Yash Pal Ghai pens plea for Kenyans to reject BBI and stick to yet unfulfilled promises of 2010 New Constitution

Update: See “Selfish political elite at heart of push to change supreme law” also by Yash Ghai.

To understand the role of Ghai in the movement for constitutional reform in Kenya, see Seema Shah’s great five part time series in The Elephant last year.

During the BBI process but before the release of the BBI Report, Ghai made clear that he had throughout been a proponent of a parliamentary system and devolution, that he had no particular objection to making amendments as a result of the BBI process and that he supported the introduction of the office of Prime Minister.

This is all important background to understand the weight of his concerns in The Star last week:

GHAI: Please, Kenyans reject the false promise of BBI.

. . . .

It was this sort of conflict between the Kikuyu and the Luo that prompted the Handshake and the BBI.

Ironically, BBI has aggravated the situation, as we see, instead of solving many problems through the Constitution, as Raila Odinga and Uhuru saw and committed themselves to (an issue on which his staff consulted me).

They went far enough to identity nine major social and ethnic problems that could have been resolved within the Constitution —  swore to do so.

But soon after, they came up with the extraordinary scheme of the BBI, expensive and as it turned out productive of further conflict.

Under the current Constitution, political parties do still play major roles in Kenya’s governance.

The people indicated what they wanted in the 2010 Constitution. It was hardly necessary to go back to the people.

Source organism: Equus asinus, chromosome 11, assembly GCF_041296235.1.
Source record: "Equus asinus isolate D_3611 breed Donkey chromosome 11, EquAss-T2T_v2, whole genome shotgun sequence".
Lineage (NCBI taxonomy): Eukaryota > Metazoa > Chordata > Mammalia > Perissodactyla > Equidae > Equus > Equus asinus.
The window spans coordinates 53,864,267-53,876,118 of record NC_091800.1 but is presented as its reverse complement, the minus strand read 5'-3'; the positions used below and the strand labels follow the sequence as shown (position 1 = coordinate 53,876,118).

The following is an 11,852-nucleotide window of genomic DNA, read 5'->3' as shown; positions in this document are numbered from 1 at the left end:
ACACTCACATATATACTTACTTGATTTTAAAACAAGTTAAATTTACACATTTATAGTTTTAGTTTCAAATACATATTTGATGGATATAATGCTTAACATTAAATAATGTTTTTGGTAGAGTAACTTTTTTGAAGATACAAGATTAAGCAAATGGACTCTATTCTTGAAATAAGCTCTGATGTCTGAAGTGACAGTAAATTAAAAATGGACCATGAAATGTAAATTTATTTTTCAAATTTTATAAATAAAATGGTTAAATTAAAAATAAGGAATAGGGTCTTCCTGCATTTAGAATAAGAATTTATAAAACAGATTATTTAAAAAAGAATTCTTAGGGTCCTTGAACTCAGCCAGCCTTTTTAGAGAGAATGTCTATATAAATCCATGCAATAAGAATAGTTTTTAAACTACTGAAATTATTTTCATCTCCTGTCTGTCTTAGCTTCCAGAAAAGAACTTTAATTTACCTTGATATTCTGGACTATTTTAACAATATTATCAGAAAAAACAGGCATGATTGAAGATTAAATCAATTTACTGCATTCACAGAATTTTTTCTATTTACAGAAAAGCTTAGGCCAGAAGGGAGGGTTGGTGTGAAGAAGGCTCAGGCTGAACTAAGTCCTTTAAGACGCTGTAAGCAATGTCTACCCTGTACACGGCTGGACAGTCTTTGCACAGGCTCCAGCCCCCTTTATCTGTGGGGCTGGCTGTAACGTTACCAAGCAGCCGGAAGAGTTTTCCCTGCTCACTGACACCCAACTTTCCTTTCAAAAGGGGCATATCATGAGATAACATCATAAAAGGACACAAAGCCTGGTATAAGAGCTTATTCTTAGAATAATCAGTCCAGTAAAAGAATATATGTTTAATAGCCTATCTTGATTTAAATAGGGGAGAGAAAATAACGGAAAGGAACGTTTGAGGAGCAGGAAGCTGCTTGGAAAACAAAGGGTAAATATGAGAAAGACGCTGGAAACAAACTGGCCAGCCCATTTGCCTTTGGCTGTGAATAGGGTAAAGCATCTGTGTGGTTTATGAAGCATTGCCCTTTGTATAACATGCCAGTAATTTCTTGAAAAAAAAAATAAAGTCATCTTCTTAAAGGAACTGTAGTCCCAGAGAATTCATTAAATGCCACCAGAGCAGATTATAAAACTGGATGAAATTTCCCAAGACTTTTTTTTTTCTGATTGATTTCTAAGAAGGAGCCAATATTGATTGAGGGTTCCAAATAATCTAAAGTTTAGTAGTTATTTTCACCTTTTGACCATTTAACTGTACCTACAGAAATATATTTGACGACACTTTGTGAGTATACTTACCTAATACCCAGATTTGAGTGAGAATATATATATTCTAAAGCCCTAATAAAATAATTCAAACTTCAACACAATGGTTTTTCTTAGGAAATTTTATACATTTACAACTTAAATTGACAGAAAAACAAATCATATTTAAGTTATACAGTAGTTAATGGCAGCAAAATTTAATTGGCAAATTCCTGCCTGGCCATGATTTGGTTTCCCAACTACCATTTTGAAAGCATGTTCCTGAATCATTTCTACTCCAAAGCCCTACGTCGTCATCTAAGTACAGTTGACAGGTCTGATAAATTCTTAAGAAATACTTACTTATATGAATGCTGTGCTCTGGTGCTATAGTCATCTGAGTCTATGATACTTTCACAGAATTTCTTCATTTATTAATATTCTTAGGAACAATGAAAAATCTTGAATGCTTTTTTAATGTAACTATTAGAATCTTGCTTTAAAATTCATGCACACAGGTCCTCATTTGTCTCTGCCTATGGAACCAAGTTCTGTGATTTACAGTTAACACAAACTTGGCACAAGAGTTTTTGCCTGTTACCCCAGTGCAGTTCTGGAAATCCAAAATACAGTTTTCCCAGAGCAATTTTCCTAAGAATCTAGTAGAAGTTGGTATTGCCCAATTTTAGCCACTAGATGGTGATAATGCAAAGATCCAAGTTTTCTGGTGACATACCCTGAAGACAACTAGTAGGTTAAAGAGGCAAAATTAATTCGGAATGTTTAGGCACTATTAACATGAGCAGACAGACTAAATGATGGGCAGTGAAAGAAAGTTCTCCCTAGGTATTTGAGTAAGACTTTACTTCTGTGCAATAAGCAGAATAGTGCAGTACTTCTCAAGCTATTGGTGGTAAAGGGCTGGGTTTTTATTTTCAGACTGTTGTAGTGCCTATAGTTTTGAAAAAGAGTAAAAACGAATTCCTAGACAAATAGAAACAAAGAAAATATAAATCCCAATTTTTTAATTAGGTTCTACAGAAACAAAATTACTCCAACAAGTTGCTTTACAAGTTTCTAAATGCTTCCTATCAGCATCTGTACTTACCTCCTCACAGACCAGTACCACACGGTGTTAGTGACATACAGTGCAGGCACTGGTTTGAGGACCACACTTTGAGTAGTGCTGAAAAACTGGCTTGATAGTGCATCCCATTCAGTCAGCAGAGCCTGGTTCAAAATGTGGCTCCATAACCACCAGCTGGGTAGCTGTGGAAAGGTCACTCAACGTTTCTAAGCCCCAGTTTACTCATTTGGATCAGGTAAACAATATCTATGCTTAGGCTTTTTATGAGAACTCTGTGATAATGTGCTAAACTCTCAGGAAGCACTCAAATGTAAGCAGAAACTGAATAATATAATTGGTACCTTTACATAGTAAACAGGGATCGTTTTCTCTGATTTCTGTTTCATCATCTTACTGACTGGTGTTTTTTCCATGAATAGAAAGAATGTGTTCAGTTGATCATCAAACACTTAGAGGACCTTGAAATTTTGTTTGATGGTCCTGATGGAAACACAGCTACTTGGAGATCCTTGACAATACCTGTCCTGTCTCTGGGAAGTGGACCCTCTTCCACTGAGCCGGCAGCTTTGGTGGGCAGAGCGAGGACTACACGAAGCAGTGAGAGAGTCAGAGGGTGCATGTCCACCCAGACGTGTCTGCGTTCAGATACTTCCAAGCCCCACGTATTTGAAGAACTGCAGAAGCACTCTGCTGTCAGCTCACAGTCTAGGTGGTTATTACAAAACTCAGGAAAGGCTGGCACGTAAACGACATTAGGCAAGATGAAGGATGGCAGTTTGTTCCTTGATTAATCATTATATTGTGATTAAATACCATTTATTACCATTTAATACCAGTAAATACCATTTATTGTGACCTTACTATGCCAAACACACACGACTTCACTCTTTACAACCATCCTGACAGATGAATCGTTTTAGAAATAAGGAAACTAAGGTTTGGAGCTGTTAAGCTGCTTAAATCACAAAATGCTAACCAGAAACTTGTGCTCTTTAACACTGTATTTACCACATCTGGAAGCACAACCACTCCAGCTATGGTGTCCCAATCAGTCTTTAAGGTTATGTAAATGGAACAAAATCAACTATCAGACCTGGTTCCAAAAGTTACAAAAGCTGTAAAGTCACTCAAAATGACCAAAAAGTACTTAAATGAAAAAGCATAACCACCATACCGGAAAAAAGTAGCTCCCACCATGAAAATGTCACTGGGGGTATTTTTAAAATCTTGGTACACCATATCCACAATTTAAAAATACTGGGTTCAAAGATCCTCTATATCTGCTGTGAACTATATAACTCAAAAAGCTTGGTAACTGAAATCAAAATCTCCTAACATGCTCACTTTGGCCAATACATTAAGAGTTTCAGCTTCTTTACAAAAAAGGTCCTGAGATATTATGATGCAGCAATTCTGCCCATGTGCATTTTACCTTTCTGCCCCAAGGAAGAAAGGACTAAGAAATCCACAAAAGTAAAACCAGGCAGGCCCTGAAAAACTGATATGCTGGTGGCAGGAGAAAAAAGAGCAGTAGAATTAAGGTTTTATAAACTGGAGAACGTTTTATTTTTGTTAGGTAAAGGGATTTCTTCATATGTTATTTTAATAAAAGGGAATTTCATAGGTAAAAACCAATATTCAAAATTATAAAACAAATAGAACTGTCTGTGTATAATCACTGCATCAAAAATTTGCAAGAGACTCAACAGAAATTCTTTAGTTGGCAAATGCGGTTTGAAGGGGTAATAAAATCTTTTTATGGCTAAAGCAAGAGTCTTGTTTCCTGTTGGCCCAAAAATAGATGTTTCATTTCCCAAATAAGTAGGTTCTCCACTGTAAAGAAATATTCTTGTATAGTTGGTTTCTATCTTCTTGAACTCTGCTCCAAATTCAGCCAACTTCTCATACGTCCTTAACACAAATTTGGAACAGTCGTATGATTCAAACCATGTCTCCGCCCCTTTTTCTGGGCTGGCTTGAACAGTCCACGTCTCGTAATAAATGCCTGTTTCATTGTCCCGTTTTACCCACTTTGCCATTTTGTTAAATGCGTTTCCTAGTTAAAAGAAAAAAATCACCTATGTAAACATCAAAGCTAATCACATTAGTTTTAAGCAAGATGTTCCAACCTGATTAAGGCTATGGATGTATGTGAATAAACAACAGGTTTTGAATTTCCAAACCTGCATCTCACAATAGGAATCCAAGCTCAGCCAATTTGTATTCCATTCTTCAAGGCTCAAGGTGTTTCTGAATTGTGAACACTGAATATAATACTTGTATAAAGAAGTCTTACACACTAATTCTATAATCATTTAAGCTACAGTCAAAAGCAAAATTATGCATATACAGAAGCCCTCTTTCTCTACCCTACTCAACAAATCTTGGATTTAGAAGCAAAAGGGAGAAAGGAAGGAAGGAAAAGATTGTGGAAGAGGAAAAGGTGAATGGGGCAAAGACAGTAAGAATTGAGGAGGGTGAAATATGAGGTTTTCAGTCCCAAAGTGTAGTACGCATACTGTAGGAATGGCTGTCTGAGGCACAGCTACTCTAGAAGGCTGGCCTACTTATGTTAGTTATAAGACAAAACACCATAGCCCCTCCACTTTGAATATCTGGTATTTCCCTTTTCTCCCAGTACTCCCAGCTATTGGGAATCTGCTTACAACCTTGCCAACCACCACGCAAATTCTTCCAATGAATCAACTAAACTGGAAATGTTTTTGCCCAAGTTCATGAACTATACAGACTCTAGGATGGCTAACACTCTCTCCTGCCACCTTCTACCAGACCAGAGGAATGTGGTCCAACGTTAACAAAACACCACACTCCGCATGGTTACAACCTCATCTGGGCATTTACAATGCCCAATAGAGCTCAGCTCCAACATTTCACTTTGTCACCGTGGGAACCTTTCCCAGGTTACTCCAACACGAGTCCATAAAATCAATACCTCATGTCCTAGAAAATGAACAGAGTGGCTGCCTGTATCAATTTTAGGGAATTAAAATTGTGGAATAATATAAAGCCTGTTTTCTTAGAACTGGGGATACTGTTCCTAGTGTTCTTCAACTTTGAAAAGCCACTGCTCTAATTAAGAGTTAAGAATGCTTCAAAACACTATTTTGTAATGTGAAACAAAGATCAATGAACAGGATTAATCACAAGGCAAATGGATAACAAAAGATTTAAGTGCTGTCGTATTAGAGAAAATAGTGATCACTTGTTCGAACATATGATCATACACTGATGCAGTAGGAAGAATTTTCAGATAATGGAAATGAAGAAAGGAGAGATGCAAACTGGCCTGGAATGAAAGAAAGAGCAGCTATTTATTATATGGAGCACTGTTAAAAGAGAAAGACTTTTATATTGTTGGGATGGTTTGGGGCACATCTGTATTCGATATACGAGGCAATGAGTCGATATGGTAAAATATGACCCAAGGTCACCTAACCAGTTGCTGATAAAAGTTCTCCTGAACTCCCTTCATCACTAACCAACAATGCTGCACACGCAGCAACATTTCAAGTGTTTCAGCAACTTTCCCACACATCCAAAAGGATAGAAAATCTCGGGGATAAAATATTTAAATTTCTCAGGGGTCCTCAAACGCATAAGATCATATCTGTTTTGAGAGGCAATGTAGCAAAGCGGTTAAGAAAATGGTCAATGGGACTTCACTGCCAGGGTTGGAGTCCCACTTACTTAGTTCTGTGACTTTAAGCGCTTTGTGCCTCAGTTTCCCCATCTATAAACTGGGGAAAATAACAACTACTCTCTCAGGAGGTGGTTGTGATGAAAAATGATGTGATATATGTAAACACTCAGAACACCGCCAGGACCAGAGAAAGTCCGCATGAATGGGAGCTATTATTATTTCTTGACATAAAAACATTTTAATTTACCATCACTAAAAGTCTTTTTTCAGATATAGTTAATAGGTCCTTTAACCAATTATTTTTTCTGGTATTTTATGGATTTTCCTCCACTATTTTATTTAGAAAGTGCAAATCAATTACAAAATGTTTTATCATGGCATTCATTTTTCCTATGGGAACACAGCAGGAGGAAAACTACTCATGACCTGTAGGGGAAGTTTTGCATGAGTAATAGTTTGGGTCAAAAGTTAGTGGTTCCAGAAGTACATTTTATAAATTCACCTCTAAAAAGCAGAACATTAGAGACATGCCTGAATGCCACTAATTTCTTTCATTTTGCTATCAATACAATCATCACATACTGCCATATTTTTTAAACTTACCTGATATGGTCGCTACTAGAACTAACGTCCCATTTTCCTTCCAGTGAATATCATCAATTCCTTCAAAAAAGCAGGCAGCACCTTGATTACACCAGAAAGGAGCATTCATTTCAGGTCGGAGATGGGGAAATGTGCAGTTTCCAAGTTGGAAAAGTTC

But the BBI is more consistent with the arrogance of politicians. I wonder if Uhuru and Raila see the consequences of moving to a Constitution in which the leaders of every ethnic group (in practice major five or so tribes) will dominate the country.

This is not the occasion to review in detail the failings of their proposal.

Here it is enough to remind ourselves of the enormous difficulties that the new constitutional system will generate — and the extreme difficulty of making work the proposed system of government with a multiplicity of senior posts.

They are taking away from the people the Constitution which they made and cherish even though our politicians never gave them the chance to become its beneficiaries.

. . . .

Why not focus on how we can help the people to achieve what the objectives they have long wanted — even since Independence.

They had told the CKRC (Constitution of Kenya Review Commission) at the length of their wishes, perhaps hopes too.

. . . .

Kenyans have realised little of these aspirations. I am sorry to say that the people are in fact worse off.

Why? Because politicians took over. Their agenda was different from that of the people, focusing on their own needs — which have required enormous sums of state money.

As we know, they have done little for the people, despite knowing well what they wanted and what the Constitution promises them.

The champions of BBI were there in that process and Raila played a crucial role. Has he now lost confidence in his great work? Uhuru did not pay much attention, and his ignorance of the Constitution may have persisted.

Please Kenyans, reject the false promise of BBI.